You know I think this is a really simplistic outsider’s view. I played some role in that business and a lot of meetings. But a simplistic view would be that a lot of big institutions like pension funds sort of decide their allocations early in the year, and here are they guys who invest in private equity fund, you get a certain allocation for that year. I think they tend to look at a lot of things throughout the year. I think towards the end of the year they tend to sort of pull the trigger and sign commitments. That's a little simplistic but I think that really seems the track of what happens.

Joel Jeffrey - KBW

And I mean, just in term, and I know you guys closed a few of those deals this quarter, but is the sort of backend loaded similar to what we saw last year in terms of magnitude or is this even anything greater than that?

Scott Bok

Probably even a little better than that. The positive is, it does; well, the negative is it’s been a very tough environment of that business people for last few years. The positive is it does feel in the last few months like it is improving meaningfully, and you know some of that will play out, we think in the next few months and hopefully a lot of that place out next year as well, but it feels like kind of consistent with other markets, consistent with M&A market that institutions are more willing to make long term investment commitments.

Joel Jeffrey - KBW

In terms of where you are seeing strengths and weaknesses sort of geographically, and perhaps you talked a little bit about strength coming out of Japan. Are you guys still seeing that or is that sort of dried up at this point?

Scott Bok

No. There is a lot of interest. I mean it certainly seems some deals were not involved but the (inaudible) Bank deal is a great example of Japanese interest in the rest of the world and (inaudible) deal that we worked on between Japan and UK but another good example. We are so very active and very excited about that business. It's a relative small office. So I don’t mention it as much as I do say Australia where we got lots more people let alone Europe or U.S. But we're hopeful, but it's not an easy market, it probably won't be for a long time. There’s a lot of challenging cultural issues to getting a big cross border deals done out of there, but we're still quite positive, as I think many others are on the outlook for Japan M&A.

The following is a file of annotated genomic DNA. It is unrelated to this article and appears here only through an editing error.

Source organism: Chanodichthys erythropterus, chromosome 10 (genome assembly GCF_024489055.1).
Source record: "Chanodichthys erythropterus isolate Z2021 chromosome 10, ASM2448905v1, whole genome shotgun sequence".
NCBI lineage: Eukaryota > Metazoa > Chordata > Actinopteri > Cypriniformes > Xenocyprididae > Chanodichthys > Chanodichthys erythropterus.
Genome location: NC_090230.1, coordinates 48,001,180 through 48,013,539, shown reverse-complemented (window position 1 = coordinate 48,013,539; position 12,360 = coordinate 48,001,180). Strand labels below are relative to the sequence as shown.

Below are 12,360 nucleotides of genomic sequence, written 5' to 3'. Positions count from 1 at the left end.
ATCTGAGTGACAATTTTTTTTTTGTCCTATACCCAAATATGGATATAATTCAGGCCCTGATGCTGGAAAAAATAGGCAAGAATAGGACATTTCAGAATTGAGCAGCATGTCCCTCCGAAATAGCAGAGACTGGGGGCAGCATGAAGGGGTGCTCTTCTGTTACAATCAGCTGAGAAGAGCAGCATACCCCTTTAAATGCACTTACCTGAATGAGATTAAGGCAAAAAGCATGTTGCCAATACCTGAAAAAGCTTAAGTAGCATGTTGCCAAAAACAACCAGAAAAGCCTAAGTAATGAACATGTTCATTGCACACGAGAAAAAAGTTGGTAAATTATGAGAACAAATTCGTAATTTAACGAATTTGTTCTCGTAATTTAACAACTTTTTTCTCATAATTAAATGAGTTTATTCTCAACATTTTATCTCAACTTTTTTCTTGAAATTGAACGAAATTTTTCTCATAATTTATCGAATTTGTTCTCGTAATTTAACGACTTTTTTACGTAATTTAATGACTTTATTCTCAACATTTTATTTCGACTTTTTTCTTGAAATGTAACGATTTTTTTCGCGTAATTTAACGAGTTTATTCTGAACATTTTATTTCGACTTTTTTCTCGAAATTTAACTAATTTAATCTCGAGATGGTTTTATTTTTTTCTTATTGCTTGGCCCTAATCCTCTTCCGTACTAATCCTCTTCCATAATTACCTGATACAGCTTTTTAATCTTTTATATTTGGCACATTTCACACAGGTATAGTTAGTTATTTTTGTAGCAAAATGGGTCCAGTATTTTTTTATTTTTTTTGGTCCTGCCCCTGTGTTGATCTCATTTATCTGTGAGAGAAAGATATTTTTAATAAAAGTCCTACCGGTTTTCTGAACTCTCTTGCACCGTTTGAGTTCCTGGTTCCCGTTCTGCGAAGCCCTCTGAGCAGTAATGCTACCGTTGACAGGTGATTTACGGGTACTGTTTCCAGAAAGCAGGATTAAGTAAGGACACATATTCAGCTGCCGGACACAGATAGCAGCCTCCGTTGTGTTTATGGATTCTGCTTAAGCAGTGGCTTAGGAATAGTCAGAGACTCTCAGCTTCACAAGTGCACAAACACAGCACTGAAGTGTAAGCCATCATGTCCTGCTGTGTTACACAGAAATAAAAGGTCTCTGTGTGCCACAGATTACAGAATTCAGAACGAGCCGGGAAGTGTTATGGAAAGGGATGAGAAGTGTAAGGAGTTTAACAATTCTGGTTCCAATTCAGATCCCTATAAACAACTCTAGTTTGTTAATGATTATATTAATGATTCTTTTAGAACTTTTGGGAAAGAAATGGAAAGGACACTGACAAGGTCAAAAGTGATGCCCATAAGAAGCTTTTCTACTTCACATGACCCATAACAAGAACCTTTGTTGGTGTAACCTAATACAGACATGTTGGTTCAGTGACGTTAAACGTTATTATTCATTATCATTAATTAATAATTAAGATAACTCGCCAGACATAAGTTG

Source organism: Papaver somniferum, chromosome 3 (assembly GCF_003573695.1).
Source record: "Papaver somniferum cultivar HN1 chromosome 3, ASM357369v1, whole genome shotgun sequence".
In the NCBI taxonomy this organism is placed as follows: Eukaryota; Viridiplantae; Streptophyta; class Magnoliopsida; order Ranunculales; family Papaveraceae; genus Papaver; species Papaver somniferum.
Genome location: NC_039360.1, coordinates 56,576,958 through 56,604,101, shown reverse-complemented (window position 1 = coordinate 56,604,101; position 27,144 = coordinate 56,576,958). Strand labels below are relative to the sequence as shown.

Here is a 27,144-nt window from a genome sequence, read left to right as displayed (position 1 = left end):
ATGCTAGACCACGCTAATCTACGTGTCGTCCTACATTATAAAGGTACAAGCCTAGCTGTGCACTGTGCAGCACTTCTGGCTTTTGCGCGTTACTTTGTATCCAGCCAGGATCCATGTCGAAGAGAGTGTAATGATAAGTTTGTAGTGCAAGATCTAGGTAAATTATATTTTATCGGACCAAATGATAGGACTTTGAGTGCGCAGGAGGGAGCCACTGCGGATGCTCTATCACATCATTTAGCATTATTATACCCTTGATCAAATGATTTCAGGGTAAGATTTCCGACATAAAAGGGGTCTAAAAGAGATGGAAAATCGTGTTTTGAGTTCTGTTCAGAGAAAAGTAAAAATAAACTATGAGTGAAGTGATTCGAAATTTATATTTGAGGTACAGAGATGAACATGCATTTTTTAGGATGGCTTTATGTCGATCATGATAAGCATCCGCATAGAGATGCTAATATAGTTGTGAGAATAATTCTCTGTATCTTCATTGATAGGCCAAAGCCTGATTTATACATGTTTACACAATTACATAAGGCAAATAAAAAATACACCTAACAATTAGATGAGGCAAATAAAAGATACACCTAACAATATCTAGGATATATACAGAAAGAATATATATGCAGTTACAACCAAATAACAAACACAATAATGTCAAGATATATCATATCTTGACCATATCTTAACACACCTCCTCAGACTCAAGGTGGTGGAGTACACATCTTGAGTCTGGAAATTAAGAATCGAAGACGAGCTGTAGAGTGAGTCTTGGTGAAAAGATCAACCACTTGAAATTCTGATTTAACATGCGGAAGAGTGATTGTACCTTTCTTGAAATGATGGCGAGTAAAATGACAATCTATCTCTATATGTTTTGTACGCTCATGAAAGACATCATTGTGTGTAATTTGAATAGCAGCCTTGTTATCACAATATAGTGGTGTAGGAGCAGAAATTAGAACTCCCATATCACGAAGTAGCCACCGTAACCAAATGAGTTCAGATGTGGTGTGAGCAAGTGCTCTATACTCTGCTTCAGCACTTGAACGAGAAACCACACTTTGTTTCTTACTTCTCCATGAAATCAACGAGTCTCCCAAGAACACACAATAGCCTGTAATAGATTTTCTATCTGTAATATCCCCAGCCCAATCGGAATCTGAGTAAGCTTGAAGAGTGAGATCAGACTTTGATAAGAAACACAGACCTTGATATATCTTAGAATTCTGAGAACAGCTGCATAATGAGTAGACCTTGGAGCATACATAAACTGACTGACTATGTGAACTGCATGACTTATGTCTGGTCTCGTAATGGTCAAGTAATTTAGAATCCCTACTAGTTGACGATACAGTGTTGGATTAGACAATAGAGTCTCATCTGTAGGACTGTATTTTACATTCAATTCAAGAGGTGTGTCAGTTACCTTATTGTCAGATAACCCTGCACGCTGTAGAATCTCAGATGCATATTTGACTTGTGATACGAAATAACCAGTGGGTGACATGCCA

Joel Jeffrey - KBW

In terms of your Iridium shares, if you can give us the breakdown between what the realized gain and loss was on the sales that you made versus the marks on the portfolio that would be helpful?

Scott Bok

You know, I don’t have that off handle. We’ll be happy to get you that directly. I don't think it's terribly material how much fell under which [camp] we can get back to you, Joe.

Operator

And next we have Douglas Sipkin of Susquehanna.

Unidentified Analyst

Hi, this is [Justin]. I am calling in for Doug. Just one for you guys. Just one question for you guys. Just going back to comp, I know you guys already spoke about what you expect for 2012, but what do you think if you might be able to just give a little insight or outlook on what you expect for (inaudible) comp going in to 2013?

Scott Bok

That’s too early to stay. It really is, it's clearly driven in part by salaries and given the modest increase in headcount, I wouldn’t expect a dramatic change there and part of it is written by restrictive stock amortization and clearly that will be impacted by how much we pay people at the end of the year. So we’ll give an indication of that on fourth quarter call, but I really wouldn’t know how to give any guidance at this point.

Operator

And the next question we have comes from Michael Wong of Morningstar.

Michael Wong - Morningstar

Just a quick question on comp again. Considering your relatively strong backlog, will your 4Q comp ratio take into account your total backlog and related expected fees or just the revenue that is, you’ll book by the end of 2012?

Scott Bok

That’s a good question, it’s a subtle point that probably a lot of people don’t get. Now, when we repay for, based on results, we’re not, if you have the concern we’re going to sort of pay to these people a lot of money for deals that are going to close in the first and second quarter, I wouldn’t be concerned about that. We’re more focused on aligning actual compensation with actual revenue.

Operator

It appears that we have no further questions at this time. We will go ahead and conclude our question-and answer session. I would now like to turn the conference call back over to management for any closing remarks, gentlemen.

Scott Bok

Okay. All we have to say is thank you all for joining. And we’ll speak to you again in a few months. Good bye.

Operator

Please take care, sir and we thank you and the rest of management for your time. The conference is now concluded. We thank you all for attending today’s presentation. At this time you may disconnect your lines. Thank you and have a nice day.